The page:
- public sector employers and certain private sector employers will only be able to make check-off deductions if the worker has the option to pay its subscriptions by other means and the union makes reasonable payments towards the employers' costs for the deductions (implementation will be delayed for twelve months)
- there may be future regulations limiting the amount and cost of facility time
There has been no further announcement with regard to the mooted repeal of the ban on the hiring of agency staff to provide cover for striking employees (see Consultations below) .
It is expected that there will be phased implementation of the Act starting from this year. Some changes (such as check off will be delayed until 2017).
Consultations to Accompany the Bill
To accompany the Trade Union Bill 2015/16, the government published a consultation paper on tackling intimidation of non-striking workers, a consultation on hiring agency staff during strike action: reforming regulation and on what occupations should be included in the 40% important public services ballot threshold.
Intimidation of non-striking workers
The government published its response to this consultation in November 2015.The government stated that it would improve and update the code of practice on picketing to set out the rights and responsibilities of parties involved or affected by industrial disputes. This includes the use of social media and protests. The Trade Union Bill required unions to issue a letter of authorisation to the picket supervisor and the response indicated that the government would table an amendment to the bill to clarify who is entitled to ask for details about this letter. This amendment would clarify that the union’s letter approves the picketing, not the picket supervisor. See now section 10 of the Act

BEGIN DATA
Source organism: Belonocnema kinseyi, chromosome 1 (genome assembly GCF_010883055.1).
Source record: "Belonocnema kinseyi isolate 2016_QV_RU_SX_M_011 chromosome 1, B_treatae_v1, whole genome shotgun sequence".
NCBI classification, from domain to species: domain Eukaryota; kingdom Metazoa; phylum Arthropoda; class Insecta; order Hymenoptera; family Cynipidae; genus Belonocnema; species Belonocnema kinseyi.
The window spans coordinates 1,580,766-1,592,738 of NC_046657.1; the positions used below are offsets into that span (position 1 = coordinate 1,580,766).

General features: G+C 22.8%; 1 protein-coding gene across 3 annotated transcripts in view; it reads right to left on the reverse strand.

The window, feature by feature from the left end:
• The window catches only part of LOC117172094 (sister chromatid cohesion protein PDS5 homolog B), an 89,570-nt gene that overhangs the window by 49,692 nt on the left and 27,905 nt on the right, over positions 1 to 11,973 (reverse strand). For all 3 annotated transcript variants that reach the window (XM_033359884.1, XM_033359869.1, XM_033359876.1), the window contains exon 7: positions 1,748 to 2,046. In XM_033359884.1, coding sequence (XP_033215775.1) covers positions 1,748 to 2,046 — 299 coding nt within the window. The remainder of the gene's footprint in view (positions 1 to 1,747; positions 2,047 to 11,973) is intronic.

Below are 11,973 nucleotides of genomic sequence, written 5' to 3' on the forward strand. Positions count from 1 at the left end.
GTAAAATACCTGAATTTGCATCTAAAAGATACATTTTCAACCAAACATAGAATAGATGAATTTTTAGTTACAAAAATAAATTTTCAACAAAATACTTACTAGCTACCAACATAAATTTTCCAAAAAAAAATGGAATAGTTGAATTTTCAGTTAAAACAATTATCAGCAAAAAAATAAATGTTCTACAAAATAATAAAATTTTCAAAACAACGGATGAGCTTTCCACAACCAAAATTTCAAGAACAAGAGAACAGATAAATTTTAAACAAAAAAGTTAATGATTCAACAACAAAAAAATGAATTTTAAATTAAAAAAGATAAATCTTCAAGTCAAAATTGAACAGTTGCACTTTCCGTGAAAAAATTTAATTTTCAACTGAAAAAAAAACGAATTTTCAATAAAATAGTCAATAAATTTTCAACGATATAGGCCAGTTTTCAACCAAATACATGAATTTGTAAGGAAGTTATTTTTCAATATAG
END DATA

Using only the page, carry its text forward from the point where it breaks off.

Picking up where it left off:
Ballot thresholds in public sector services
The government also consulted on ballot thresholds in important public sector services and published its response in Januaty 2016. The response document sets out which ‘important public sectors’ will be subject to the 40% threshold and states the government will
- bring forward secondary legislation to define these services.
- apply the 40% threshold to private sector union members, where they are carrying out a specified important public service
- require ballots to be run under the 40% threshold rules where a majority of workers involved are carrying out an important public service
See now section 3 of the Trade Union Act. Secondary legislation is awaited.
Hiring agency staff during a strike
From July to September 2015 there was a consultation seeking views on the impact of removing Regulation 7 of the Conduct of Employment Agencies and Employment Businesses Regulations 2003 which prohibits employment businesses from providing agency workers to:
- cover the duties normally performed by an employee of an organisation who is taking part in a strike or other industrial action
- cover the work of an employee covering the duties of an employee taking part in a strike or other industrial action
The government wants to remove this regulation to allow employers facing industrial action to hire temporary agency workers from employment businesses to perform some of the functions not being carried out due to the industrial action.
The outcome of the consultation is still pending.
In January 2016, the government published the following impact assessments on key aspects of the Bill including on union subscription wage deductions; reporting trade union facility time in the public sector and effect on business, public sector and individuals of measures in the Bill.